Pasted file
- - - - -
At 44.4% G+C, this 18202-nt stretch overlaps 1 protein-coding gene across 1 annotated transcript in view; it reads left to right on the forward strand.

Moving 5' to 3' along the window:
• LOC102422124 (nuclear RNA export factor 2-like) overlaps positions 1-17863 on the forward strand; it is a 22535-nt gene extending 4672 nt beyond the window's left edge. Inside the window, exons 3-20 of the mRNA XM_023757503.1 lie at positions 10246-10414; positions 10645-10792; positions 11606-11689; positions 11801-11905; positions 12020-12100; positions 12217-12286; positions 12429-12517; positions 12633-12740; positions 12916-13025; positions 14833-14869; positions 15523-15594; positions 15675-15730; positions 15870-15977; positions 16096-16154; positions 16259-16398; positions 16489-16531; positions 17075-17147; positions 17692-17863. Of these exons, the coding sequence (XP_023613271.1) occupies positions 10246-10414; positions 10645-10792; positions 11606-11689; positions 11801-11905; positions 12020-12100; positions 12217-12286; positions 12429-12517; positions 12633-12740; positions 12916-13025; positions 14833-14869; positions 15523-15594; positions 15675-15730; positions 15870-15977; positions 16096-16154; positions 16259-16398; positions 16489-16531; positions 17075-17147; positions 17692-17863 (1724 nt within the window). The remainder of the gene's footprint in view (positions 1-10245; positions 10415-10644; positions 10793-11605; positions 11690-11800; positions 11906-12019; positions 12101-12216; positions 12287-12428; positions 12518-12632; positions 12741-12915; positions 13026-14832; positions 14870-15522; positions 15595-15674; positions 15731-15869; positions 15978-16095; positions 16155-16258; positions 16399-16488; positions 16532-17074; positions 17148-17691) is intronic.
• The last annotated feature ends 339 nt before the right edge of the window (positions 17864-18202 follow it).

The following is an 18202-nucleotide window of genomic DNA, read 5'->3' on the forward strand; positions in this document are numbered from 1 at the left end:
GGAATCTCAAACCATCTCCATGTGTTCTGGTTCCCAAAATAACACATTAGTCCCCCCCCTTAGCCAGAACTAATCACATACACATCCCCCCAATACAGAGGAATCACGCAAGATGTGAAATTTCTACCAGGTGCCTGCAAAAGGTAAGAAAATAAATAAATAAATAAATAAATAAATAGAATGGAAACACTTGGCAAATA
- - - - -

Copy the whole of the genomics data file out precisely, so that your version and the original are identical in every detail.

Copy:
At 44.4% G+C, this 18202-nt stretch overlaps 1 protein-coding gene across 1 annotated transcript in view; it reads left to right on the forward strand.

Moving 5' to 3' along the window:
• LOC102422124 (nuclear RNA export factor 2-like) overlaps positions 1-17863 on the forward strand; it is a 22535-nt gene extending 4672 nt beyond the window's left edge. Inside the window, exons 3-20 of the mRNA XM_023757503.1 lie at positions 10246-10414; positions 10645-10792; positions 11606-11689; positions 11801-11905; positions 12020-12100; positions 12217-12286; positions 12429-12517; positions 12633-12740; positions 12916-13025; positions 14833-14869; positions 15523-15594; positions 15675-15730; positions 15870-15977; positions 16096-16154; positions 16259-16398; positions 16489-16531; positions 17075-17147; positions 17692-17863. Of these exons, the coding sequence (XP_023613271.1) occupies positions 10246-10414; positions 10645-10792; positions 11606-11689; positions 11801-11905; positions 12020-12100; positions 12217-12286; positions 12429-12517; positions 12633-12740; positions 12916-13025; positions 14833-14869; positions 15523-15594; positions 15675-15730; positions 15870-15977; positions 16096-16154; positions 16259-16398; positions 16489-16531; positions 17075-17147; positions 17692-17863 (1724 nt within the window). The remainder of the gene's footprint in view (positions 1-10245; positions 10415-10644; positions 10793-11605; positions 11690-11800; positions 11906-12019; positions 12101-12216; positions 12287-12428; positions 12518-12632; positions 12741-12915; positions 13026-14832; positions 14870-15522; positions 15595-15674; positions 15731-15869; positions 15978-16095; positions 16155-16258; positions 16399-16488; positions 16532-17074; positions 17148-17691) is intronic.
• The last annotated feature ends 339 nt before the right edge of the window (positions 17864-18202 follow it).

The following is an 18202-nucleotide window of genomic DNA, read 5'->3' on the forward strand; positions in this document are numbered from 1 at the left end:
GGAATCTCAAACCATCTCCATGTGTTCTGGTTCCCAAAATAACACATTAGTCCCCCCCCTTAGCCAGAACTAATCACATACACATCCCCCCAATACAGAGGAATCACGCAAGATGTGAAATTTCTACCAGGTGCCTGCAAAAGGTAAGAAAATAAATAAATAAATAAATAAATAAATAGAATGGAAACACTTGGCAAATA